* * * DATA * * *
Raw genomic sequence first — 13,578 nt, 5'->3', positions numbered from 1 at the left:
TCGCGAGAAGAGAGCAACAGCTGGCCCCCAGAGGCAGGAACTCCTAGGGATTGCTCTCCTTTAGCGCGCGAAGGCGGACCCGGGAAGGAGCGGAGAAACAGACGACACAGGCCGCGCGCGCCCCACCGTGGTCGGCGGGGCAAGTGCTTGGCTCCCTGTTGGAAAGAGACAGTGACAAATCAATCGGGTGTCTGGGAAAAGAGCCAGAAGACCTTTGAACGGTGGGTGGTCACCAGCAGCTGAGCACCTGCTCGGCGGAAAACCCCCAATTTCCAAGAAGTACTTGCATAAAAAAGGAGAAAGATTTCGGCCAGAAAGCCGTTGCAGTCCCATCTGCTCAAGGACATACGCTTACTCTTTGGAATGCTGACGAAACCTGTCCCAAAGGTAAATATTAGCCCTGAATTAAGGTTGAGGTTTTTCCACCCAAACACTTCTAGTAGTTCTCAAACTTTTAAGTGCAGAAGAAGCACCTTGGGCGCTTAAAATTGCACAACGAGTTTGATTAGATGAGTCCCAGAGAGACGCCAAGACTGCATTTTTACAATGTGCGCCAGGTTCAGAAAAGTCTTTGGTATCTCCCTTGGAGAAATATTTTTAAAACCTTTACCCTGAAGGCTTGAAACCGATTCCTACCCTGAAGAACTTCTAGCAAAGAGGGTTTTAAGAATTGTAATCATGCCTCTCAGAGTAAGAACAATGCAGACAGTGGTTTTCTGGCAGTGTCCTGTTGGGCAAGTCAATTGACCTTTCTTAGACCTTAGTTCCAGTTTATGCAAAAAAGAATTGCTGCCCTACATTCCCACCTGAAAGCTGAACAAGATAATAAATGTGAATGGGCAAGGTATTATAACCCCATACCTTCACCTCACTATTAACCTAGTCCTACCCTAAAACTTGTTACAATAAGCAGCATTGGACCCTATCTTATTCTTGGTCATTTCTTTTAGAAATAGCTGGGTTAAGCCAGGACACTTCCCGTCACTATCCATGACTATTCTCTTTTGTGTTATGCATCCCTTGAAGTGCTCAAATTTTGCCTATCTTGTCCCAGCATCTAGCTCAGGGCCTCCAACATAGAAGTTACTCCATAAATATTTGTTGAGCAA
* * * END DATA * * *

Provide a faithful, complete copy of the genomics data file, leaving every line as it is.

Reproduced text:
Raw genomic sequence first — 13,578 nt, 5'->3', positions numbered from 1 at the left:
TCGCGAGAAGAGAGCAACAGCTGGCCCCCAGAGGCAGGAACTCCTAGGGATTGCTCTCCTTTAGCGCGCGAAGGCGGACCCGGGAAGGAGCGGAGAAACAGACGACACAGGCCGCGCGCGCCCCACCGTGGTCGGCGGGGCAAGTGCTTGGCTCCCTGTTGGAAAGAGACAGTGACAAATCAATCGGGTGTCTGGGAAAAGAGCCAGAAGACCTTTGAACGGTGGGTGGTCACCAGCAGCTGAGCACCTGCTCGGCGGAAAACCCCCAATTTCCAAGAAGTACTTGCATAAAAAAGGAGAAAGATTTCGGCCAGAAAGCCGTTGCAGTCCCATCTGCTCAAGGACATACGCTTACTCTTTGGAATGCTGACGAAACCTGTCCCAAAGGTAAATATTAGCCCTGAATTAAGGTTGAGGTTTTTCCACCCAAACACTTCTAGTAGTTCTCAAACTTTTAAGTGCAGAAGAAGCACCTTGGGCGCTTAAAATTGCACAACGAGTTTGATTAGATGAGTCCCAGAGAGACGCCAAGACTGCATTTTTACAATGTGCGCCAGGTTCAGAAAAGTCTTTGGTATCTCCCTTGGAGAAATATTTTTAAAACCTTTACCCTGAAGGCTTGAAACCGATTCCTACCCTGAAGAACTTCTAGCAAAGAGGGTTTTAAGAATTGTAATCATGCCTCTCAGAGTAAGAACAATGCAGACAGTGGTTTTCTGGCAGTGTCCTGTTGGGCAAGTCAATTGACCTTTCTTAGACCTTAGTTCCAGTTTATGCAAAAAAGAATTGCTGCCCTACATTCCCACCTGAAAGCTGAACAAGATAATAAATGTGAATGGGCAAGGTATTATAACCCCATACCTTCACCTCACTATTAACCTAGTCCTACCCTAAAACTTGTTACAATAAGCAGCATTGGACCCTATCTTATTCTTGGTCATTTCTTTTAGAAATAGCTGGGTTAAGCCAGGACACTTCCCGTCACTATCCATGACTATTCTCTTTTGTGTTATGCATCCCTTGAAGTGCTCAAATTTTGCCTATCTTGTCCCAGCATCTAGCTCAGGGCCTCCAACATAGAAGTTACTCCATAAATATTTGTTGAGCAA